2015 Tailwind Scholarship Recipients
We recognize and congratulate these bright young Muslim students.
Madiha Waris Qureshi
Future Journalist. Looking to Make a Difference.
Name Madiha Waris Qureshi
School American University
Major Interactive Journalism
“By obtaining a Masters in Interactive Journalism at American University, my goal is to work toward a career as an international development reporter, with a focus on my home country, Pakistan and its most marginalized communities. I want to specifically highlight the indigenous communities most impacted by civil unrest, military action, and displacement in conflict zones such as Khyber Pakhtunkhua and Balochistan.
With my training, I want to capitalize upon the unprecedented opportunity for engagement with global audiences offered by digital media to highlight the complex human rights challenges facing these regions. My goal is to humanize the diverse Pakistani communities who lack a clear voice in media and have been reduced to symbols of conflict and terror, and tell stories that could change a skewed international narrative of Pakistan as a homogeneous society. By focusing on the many nuances in the obstacles faced by these groups as they deal with the horrors of displacement, war, social injustice and institutional neglect, I want to break down Pakistani stereotypes in global discourse.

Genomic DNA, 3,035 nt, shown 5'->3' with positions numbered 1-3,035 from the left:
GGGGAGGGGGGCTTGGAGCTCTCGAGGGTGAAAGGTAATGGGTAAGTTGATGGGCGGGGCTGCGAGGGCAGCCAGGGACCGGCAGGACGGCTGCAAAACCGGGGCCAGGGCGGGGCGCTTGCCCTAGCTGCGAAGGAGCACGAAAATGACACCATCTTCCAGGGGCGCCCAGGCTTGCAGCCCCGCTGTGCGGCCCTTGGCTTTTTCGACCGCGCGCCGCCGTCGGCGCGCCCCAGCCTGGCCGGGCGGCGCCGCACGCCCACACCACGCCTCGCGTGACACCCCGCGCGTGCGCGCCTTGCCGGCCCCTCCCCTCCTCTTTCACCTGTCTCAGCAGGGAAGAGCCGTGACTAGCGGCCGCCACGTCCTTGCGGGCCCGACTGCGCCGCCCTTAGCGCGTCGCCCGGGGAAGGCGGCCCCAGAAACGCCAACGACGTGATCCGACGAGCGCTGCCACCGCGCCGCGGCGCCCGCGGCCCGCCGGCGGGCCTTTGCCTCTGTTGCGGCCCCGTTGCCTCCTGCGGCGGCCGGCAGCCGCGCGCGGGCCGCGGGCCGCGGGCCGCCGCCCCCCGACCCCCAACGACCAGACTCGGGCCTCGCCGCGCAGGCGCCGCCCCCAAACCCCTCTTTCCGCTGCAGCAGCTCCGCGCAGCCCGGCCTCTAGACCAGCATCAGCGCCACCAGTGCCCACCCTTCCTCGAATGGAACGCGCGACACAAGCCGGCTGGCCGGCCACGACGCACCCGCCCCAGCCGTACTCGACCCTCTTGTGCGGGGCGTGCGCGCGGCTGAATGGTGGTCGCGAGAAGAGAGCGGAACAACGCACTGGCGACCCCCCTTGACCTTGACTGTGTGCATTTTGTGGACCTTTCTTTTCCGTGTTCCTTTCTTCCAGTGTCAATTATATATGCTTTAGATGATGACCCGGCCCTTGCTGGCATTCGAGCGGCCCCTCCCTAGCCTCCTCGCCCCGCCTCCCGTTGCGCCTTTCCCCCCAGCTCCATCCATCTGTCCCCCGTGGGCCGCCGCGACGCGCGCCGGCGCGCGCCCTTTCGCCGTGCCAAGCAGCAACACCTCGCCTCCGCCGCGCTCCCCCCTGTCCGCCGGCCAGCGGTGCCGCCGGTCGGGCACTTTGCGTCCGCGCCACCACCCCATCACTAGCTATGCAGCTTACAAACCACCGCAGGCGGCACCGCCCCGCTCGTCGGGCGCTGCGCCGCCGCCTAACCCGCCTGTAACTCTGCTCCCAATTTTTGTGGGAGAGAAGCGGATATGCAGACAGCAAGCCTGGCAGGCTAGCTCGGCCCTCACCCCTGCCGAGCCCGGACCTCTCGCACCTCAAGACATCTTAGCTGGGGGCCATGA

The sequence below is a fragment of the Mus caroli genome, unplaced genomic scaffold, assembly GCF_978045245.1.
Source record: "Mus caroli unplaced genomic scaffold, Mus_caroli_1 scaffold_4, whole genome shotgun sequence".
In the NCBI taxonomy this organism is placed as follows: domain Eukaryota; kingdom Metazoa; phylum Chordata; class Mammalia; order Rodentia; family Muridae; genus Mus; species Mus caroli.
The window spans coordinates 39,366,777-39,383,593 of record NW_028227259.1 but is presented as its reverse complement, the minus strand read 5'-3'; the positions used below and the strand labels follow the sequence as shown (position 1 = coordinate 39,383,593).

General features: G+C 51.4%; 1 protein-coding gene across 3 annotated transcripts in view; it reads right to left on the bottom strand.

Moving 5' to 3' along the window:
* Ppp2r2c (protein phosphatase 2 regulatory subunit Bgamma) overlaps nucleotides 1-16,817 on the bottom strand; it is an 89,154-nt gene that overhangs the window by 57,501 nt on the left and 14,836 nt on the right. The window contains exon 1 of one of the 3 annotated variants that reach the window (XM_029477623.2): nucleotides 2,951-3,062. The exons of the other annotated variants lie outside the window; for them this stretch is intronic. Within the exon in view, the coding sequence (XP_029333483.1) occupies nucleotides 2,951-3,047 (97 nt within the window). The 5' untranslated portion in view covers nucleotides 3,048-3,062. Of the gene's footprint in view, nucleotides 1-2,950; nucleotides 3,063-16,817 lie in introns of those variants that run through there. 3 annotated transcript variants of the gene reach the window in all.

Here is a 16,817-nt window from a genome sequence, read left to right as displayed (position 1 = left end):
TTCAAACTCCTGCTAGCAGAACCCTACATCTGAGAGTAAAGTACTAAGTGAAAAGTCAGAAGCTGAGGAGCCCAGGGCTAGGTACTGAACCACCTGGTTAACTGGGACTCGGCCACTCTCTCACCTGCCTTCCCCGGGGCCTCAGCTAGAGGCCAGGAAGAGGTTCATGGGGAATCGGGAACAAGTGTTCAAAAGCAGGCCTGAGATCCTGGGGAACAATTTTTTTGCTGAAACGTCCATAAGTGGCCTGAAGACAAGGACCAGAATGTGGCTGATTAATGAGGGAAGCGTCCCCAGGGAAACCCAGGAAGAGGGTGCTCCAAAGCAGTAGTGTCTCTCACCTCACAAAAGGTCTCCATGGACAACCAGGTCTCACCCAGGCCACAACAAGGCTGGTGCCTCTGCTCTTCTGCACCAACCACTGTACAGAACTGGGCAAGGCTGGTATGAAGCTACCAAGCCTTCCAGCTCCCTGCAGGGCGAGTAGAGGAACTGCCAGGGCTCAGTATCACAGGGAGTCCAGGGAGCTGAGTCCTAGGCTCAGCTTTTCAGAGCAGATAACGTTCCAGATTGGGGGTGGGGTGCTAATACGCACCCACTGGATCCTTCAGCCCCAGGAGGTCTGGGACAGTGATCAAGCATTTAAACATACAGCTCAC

I believe my chosen program at AU to be highly forward-thinking and in line with the modern face of journalism today. In tightly controlled societies like Pakistan, digital reporting has burst open as a potent source of information and conversation. Blogs, social media, online video, and other web-based tools have linked journalism much more closely with public service than ever before, becoming new indicators of speed in public reaction as well as state response. A new generation of journalists is challenging the status-quo and telling the truths eschewed by mainstream media – and it gives me tremendous motivation to create my own path in journalism.
In my current work in international development, advocates and human rights activists continuously challenge the status quo. They often take enormous risks in investing into change. I believe a good international development reporter follows the same route, highlighting facts that might be inconvenient truths for those in power, validating them with facts and data, and telling stories that inform, empower, and initiate action. In the next five to ten years, I see myself as a part of a vibrant community of such reporters, one to which I would bring a rich multicultural perspective and nine years of communications experience. Above all, I see myself using my training to give a voice to the voiceless – and to tell stories yet untold.”